Interventions for treating placental abruption

There is no evidence from trials to show the best way to help pregnant women and babies when there is a placental abruption.

The placenta is attached to the baby by the umbilical cord, and to the inside of the uterus. If the placenta starts separating from the uterus before the baby is born, it is called placental abruption. It can be caused by a medical problem or physical trauma. This quickly becomes life-threatening for women and babies, and cannot be repaired. The baby may need to be delivered immediately, by caesarean section if alive, and often vaginally if the baby has died. Additional treatments include pain relief, blood transfusion and monitoring. However, the review found no trials to show which treatments are best.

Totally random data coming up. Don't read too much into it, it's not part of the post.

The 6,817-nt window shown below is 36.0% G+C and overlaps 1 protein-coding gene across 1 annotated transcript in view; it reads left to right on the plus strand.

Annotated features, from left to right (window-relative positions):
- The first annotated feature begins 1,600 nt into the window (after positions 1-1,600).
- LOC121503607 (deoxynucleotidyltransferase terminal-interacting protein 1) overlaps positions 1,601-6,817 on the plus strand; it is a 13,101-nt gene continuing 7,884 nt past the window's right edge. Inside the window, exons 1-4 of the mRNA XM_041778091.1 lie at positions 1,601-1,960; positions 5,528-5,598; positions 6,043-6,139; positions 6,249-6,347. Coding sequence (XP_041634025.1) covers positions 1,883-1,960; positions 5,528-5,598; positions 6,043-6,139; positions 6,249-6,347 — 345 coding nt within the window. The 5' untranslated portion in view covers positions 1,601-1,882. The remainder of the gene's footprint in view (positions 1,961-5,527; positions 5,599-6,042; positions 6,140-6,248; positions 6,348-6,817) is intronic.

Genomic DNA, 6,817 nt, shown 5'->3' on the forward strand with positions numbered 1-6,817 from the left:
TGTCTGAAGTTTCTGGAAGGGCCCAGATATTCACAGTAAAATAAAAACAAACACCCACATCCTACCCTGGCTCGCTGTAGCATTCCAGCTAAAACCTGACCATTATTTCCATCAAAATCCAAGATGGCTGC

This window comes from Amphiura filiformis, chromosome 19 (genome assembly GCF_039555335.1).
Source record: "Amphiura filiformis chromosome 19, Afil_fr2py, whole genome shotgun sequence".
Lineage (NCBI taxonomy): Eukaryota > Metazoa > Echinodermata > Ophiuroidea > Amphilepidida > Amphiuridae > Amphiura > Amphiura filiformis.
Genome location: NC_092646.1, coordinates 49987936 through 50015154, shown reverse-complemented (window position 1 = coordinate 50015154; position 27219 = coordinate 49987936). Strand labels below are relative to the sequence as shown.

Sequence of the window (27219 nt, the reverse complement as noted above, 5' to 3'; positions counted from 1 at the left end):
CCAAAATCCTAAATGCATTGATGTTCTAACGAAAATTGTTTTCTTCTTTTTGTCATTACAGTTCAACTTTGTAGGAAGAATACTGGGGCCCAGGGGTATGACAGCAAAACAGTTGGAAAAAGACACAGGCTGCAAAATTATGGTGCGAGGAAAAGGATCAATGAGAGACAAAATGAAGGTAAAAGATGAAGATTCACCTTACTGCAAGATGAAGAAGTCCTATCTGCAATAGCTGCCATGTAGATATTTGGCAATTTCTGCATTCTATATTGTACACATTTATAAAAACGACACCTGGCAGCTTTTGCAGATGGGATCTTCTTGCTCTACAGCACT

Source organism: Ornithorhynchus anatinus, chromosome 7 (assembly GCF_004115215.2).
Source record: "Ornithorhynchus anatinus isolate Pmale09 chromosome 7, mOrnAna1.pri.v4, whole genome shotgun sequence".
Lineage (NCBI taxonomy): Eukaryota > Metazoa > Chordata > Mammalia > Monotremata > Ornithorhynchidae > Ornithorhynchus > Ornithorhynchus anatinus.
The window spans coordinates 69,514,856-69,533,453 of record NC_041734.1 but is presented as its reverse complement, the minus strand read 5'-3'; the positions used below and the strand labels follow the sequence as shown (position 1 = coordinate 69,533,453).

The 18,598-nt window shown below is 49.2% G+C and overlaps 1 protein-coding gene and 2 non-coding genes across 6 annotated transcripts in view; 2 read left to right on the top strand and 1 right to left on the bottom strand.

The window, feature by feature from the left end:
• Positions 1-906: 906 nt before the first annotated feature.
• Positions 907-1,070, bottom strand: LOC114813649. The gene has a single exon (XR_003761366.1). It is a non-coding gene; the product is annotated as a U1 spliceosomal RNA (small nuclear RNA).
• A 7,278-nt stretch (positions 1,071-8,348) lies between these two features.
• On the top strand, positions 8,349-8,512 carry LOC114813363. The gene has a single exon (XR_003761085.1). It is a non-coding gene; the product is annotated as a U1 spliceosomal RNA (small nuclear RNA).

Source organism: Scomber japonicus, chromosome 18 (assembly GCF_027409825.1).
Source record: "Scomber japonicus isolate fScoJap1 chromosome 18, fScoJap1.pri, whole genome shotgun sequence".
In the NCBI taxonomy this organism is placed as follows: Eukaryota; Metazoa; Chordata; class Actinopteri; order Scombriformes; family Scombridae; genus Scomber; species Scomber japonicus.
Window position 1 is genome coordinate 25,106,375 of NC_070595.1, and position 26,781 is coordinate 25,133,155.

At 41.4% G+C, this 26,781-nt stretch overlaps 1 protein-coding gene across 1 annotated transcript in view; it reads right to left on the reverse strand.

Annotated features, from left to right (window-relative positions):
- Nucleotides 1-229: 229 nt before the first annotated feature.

Authors' conclusions: 

The clinical management of placental abruption has to rely on knowledge other than that obtained through randomised clinical trials.

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Background: 

Placental abruption is an important cause of maternal and fetal mortality and morbidity.

Objectives: 

To assess the effectiveness and safety of any intervention for the care of women and/or their babies following a diagnosis of placental abruption.

Search strategy: 

The Cochrane Pregnancy and Childbirth Group's Trials Register (16 December 2011).

Selection criteria: 

Randomised and 'quasi-randomised' trials that report clinically meaningful outcomes and present results on an intention-to-treat basis.

Data collection and analysis: 

If eligible trials were to be identified, data will be extracted, unblinded, by review authors from all studies.

Main results: 

No studies that met the inclusion criteria were identified.

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